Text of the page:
If you’re familiar with English idiom, you’ve probably heard the phrase “drawing someone out of their shell” before. If you do a search on it, you’ll find numerous examples of people asking how to accomplish this act with someone they consider shy or introverted or awkward. What’s interesting if you look at those results is how they’re primarily from the point of view of someone who is more socially engaged trying to make another person more like them. There just aren’t that many shy/awkward/introverted people begging to be drawn out of their shells by someone else.
That doesn’t mean there aren’t people who want to be more socially engaged, of course! My best friend Maggie was a very extroverted person who also had a hard time connecting with people and ached to be better at socializing. I gave her a lot of advice over the years, which she used and eventually loneliness was a much rarer experience for her than it had been.
This was me the introvert helping the extrovert be more socially engaged.
Because it turns out the situation is not that I’m not coming out and socializing more because I’m in desperate need of rescue, but because I just don’t particularly want to most of the time.
The imagery of the idiom is this: You want to interact with a turtle, but it’s inside its shell, closed up tight. You lay out tantalizing treats and wait. When the turtle feels safe or hungry enough, it pokes its head out and nibbles. Maybe if you’re slow and careful, you can even stroke its head without it hiding again. Success! You’ve tricked an animal into interacting with you when it had no desire to do so.
You shouldn’t trick people into social interactions they haven’t agreed to and yet people who view themselves as rescuers do it all the time, perhaps not even realizing a boundary has been crossed. They unexpectedly Skype call the introvert and it turns out there are a bunch of people just outside the camera’s view listening in and adding their own commentary. They show up at the introvert’s house without warning at ten at night or early on a Sunday morning. They say they just have to stop for a moment at a party and then keep the introvert there all night long because they have the keys to the car. They view these things as fun surprises and so can’t comprehend why anyone would complain.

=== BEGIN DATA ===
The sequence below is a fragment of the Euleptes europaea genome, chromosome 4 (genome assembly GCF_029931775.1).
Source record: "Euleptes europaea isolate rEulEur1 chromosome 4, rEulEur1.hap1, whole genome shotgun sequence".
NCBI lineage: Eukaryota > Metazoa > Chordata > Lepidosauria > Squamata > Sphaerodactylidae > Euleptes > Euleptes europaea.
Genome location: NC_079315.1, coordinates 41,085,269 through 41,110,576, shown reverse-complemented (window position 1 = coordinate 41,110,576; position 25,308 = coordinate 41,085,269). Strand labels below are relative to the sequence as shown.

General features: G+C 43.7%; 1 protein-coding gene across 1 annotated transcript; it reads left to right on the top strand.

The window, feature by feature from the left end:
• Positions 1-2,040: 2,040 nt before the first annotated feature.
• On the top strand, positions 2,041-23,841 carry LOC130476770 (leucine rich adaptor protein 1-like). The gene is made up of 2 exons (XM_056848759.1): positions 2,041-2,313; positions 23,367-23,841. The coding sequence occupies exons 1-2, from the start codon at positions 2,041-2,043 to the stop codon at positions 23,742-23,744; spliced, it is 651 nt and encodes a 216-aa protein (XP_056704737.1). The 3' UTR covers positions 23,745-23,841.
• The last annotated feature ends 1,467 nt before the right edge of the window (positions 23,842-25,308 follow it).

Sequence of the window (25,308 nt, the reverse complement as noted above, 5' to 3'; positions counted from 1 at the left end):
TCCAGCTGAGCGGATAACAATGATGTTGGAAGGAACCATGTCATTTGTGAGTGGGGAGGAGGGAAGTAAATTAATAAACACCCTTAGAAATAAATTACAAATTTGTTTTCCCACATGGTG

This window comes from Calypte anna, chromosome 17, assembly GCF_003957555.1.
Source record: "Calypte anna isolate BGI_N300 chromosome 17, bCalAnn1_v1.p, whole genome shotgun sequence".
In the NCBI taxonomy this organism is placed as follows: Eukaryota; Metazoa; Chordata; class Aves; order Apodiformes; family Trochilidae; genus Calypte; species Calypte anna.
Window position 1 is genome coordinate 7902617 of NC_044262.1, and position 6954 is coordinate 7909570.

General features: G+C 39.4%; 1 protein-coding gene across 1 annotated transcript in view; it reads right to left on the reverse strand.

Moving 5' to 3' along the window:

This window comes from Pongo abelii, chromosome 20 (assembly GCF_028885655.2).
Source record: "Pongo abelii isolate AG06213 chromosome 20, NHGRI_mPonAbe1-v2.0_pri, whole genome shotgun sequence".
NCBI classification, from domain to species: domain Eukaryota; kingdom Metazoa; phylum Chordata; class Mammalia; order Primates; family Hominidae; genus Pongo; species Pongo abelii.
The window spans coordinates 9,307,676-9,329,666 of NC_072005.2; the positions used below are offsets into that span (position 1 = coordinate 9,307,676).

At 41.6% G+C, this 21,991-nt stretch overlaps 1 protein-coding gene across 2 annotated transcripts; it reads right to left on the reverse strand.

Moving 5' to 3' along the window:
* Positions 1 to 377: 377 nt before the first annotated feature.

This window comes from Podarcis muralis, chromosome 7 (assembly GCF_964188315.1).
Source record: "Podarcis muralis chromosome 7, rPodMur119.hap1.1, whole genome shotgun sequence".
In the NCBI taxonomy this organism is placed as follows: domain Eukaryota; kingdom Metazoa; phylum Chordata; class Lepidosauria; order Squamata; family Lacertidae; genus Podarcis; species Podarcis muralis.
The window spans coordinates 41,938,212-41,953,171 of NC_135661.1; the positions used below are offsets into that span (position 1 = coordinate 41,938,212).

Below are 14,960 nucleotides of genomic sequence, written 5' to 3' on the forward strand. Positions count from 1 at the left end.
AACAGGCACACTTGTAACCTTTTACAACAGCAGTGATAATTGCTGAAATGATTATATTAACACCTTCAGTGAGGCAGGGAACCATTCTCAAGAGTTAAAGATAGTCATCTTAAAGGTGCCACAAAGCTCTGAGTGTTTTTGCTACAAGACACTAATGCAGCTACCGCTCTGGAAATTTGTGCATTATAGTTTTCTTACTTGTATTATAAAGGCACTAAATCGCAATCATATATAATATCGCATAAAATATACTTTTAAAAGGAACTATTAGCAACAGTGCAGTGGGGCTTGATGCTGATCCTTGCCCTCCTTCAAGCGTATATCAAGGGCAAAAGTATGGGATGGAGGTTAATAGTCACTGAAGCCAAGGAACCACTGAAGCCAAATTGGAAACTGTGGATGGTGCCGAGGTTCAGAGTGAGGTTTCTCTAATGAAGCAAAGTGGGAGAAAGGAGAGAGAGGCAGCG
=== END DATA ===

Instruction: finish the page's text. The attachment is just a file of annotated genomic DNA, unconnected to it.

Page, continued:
And in my case because I have anxiety that’s especially acute with social situations, it goes beyond the differences between an extrovert and an introvert. Unwanted social contact feels like an attack. As far as my panicky brain is concerned, this is on par with being kidnapped and on the verge of death. Instead of laying out a nice slice of tomato and waiting for me to pop my head out of my shell, it feels as though you’ve shoved your hand inside, grabbed hold of my head, and are yanking furiously while shouting, “IT’S OKAY, LITTLE TURTLE! I’LL SAVE YOU FROM THAT SHELL!” Completely ignoring the fact, of course, that the shell is part of me and I can’t be separated from it.
People who want to engage more with others are usually eager for assistance. They aren’t sitting passively, waiting for someone to trick them into interacting. Listen to what people say. Pay attention. If someone wants to connect more with others, they’ll probably tell you if you’re willing to listen to them. Recognize that other people are people, not reptiles you have to coerce with bait, and that they all have rich inner lives. Pay attention to the hints of those inner lives and show an interest in what you see, and also be willing to back off when they start drawing up their boundaries. If they ask for advice, offer what you can, but only if they ask. Give them reasons to trust you and they’ll get over a lot of their awkwardness and fear on their own.
If they don’t? Unless you’re a licensed therapist and this person is your client, it’s not your place to try to do anything more than simply be a friendly, trustworthy presence. We can listen, we can support, but you can’t be your friend–or random-woman-on-a-bus-who-you-decided-needs-to-smile-more–‘s therapist.
And if someone never tells you they want more social interaction? If you win their trust and they actually tell you that being around lots of people makes them nervous, or exhausted, or just isn’t appealing at all? Don’t shove your hand inside the shell.
Note: An extroverted friend pointed out to me that she’d find the rescuer behavior horribly obnoxious as well. I figured as much, but can only write from my own perspective. To clarify here: I’m writing exclusively about people who are trying to “draw someone out of their shell” uninvited and not about extroverts. Being extroverted doesn’t mean someone ignores boundaries.